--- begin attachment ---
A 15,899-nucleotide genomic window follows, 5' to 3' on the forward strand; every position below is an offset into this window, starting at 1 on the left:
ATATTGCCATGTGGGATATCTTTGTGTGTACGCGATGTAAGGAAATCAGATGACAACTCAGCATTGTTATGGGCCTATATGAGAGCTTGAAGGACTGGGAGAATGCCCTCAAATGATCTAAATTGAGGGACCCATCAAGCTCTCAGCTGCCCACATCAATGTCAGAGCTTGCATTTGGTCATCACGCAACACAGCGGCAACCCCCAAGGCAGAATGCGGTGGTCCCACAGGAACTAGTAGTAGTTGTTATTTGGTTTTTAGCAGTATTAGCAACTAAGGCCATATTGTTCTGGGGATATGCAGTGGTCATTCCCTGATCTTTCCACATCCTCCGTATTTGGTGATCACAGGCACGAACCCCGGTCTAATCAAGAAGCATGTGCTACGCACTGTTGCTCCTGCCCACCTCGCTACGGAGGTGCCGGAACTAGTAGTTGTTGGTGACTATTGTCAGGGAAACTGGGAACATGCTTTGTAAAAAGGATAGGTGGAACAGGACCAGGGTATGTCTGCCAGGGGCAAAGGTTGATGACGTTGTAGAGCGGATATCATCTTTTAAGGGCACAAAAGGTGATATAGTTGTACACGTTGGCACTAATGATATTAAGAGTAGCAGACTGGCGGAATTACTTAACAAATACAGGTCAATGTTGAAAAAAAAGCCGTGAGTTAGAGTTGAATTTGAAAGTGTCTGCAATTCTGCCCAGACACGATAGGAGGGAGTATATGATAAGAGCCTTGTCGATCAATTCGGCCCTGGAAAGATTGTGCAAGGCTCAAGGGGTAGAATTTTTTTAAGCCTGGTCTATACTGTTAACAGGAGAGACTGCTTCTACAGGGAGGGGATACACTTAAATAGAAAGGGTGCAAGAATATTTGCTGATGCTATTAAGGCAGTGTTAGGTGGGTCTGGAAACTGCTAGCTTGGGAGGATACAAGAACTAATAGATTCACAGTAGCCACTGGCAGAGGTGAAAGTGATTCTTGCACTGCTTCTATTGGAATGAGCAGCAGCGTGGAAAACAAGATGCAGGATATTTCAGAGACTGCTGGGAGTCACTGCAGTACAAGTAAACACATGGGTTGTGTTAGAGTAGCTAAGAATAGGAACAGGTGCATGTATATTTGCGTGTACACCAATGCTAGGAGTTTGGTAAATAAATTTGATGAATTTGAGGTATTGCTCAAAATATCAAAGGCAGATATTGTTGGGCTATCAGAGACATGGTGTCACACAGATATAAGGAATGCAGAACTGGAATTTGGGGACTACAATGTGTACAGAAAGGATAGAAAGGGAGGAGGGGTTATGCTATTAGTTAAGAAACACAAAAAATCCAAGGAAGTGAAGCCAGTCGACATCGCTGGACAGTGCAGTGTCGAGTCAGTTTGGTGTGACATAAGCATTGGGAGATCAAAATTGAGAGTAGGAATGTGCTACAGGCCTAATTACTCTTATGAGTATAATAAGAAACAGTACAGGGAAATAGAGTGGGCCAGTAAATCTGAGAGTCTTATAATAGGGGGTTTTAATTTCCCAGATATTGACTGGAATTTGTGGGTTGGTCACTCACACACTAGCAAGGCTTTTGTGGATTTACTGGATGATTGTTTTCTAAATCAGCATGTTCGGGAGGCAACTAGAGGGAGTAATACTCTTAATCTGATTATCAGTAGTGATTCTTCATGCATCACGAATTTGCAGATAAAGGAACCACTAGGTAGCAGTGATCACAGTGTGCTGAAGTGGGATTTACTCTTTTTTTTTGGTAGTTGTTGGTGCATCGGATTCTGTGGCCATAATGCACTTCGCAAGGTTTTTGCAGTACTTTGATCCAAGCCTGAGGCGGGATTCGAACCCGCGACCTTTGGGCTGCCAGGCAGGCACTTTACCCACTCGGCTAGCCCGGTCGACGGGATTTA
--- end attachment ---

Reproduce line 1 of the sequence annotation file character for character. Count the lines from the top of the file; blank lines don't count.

A 15,899-nucleotide genomic window follows, 5' to 3' on the forward strand; every position below is an offset into this window, starting at 1 on the left: